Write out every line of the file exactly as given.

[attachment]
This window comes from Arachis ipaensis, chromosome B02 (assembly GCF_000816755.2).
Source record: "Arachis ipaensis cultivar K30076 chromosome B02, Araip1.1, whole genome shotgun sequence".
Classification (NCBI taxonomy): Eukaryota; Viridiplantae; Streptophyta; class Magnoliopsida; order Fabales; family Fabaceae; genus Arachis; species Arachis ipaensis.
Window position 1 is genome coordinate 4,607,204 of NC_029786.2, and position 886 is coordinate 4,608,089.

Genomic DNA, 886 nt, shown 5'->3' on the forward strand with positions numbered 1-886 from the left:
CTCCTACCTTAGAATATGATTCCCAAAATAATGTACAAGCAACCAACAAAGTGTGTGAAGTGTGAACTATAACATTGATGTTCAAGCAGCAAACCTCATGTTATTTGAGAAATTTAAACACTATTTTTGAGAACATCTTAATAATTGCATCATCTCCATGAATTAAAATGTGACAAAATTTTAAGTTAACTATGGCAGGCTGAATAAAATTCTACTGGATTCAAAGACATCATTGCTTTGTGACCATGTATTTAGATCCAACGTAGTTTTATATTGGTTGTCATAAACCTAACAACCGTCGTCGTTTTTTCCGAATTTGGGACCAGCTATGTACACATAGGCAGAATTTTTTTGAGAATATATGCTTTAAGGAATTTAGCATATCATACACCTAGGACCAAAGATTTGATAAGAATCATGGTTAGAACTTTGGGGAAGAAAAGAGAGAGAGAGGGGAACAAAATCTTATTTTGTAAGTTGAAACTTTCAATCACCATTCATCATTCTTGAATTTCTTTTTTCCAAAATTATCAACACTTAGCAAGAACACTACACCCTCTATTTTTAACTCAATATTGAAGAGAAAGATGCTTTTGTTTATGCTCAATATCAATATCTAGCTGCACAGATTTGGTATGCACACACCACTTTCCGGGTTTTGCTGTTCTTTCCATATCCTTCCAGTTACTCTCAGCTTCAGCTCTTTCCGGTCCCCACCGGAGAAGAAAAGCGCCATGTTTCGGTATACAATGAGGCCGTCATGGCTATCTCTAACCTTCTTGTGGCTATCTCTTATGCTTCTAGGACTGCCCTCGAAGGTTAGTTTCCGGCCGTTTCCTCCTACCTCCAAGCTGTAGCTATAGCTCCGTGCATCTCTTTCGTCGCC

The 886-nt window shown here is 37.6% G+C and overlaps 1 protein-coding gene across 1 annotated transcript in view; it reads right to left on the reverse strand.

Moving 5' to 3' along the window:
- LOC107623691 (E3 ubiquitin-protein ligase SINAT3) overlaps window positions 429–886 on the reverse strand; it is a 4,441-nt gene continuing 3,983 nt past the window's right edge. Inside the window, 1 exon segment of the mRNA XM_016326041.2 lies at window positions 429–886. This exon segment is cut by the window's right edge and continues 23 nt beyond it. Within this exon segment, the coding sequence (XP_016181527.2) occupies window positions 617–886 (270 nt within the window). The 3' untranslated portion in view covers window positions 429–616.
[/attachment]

This window comes from Arachis ipaensis, chromosome B02 (assembly GCF_000816755.2).
Source record: "Arachis ipaensis cultivar K30076 chromosome B02, Araip1.1, whole genome shotgun sequence".
Classification (NCBI taxonomy): Eukaryota; Viridiplantae; Streptophyta; class Magnoliopsida; order Fabales; family Fabaceae; genus Arachis; species Arachis ipaensis.
Window position 1 is genome coordinate 4,607,204 of NC_029786.2, and position 886 is coordinate 4,608,089.

Genomic DNA, 886 nt, shown 5'->3' on the forward strand with positions numbered 1-886 from the left:
CTCCTACCTTAGAATATGATTCCCAAAATAATGTACAAGCAACCAACAAAGTGTGTGAAGTGTGAACTATAACATTGATGTTCAAGCAGCAAACCTCATGTTATTTGAGAAATTTAAACACTATTTTTGAGAACATCTTAATAATTGCATCATCTCCATGAATTAAAATGTGACAAAATTTTAAGTTAACTATGGCAGGCTGAATAAAATTCTACTGGATTCAAAGACATCATTGCTTTGTGACCATGTATTTAGATCCAACGTAGTTTTATATTGGTTGTCATAAACCTAACAACCGTCGTCGTTTTTTCCGAATTTGGGACCAGCTATGTACACATAGGCAGAATTTTTTTGAGAATATATGCTTTAAGGAATTTAGCATATCATACACCTAGGACCAAAGATTTGATAAGAATCATGGTTAGAACTTTGGGGAAGAAAAGAGAGAGAGAGGGGAACAAAATCTTATTTTGTAAGTTGAAACTTTCAATCACCATTCATCATTCTTGAATTTCTTTTTTCCAAAATTATCAACACTTAGCAAGAACACTACACCCTCTATTTTTAACTCAATATTGAAGAGAAAGATGCTTTTGTTTATGCTCAATATCAATATCTAGCTGCACAGATTTGGTATGCACACACCACTTTCCGGGTTTTGCTGTTCTTTCCATATCCTTCCAGTTACTCTCAGCTTCAGCTCTTTCCGGTCCCCACCGGAGAAGAAAAGCGCCATGTTTCGGTATACAATGAGGCCGTCATGGCTATCTCTAACCTTCTTGTGGCTATCTCTTATGCTTCTAGGACTGCCCTCGAAGGTTAGTTTCCGGCCGTTTCCTCCTACCTCCAAGCTGTAGCTATAGCTCCGTGCATCTCTTTCGTCGCC

The 886-nt window shown here is 37.6% G+C and overlaps 1 protein-coding gene across 1 annotated transcript in view; it reads right to left on the reverse strand.

Moving 5' to 3' along the window:
- LOC107623691 (E3 ubiquitin-protein ligase SINAT3) overlaps window positions 429–886 on the reverse strand; it is a 4,441-nt gene continuing 3,983 nt past the window's right edge. Inside the window, 1 exon segment of the mRNA XM_016326041.2 lies at window positions 429–886. This exon segment is cut by the window's right edge and continues 23 nt beyond it. Within this exon segment, the coding sequence (XP_016181527.2) occupies window positions 617–886 (270 nt within the window). The 3' untranslated portion in view covers window positions 429–616.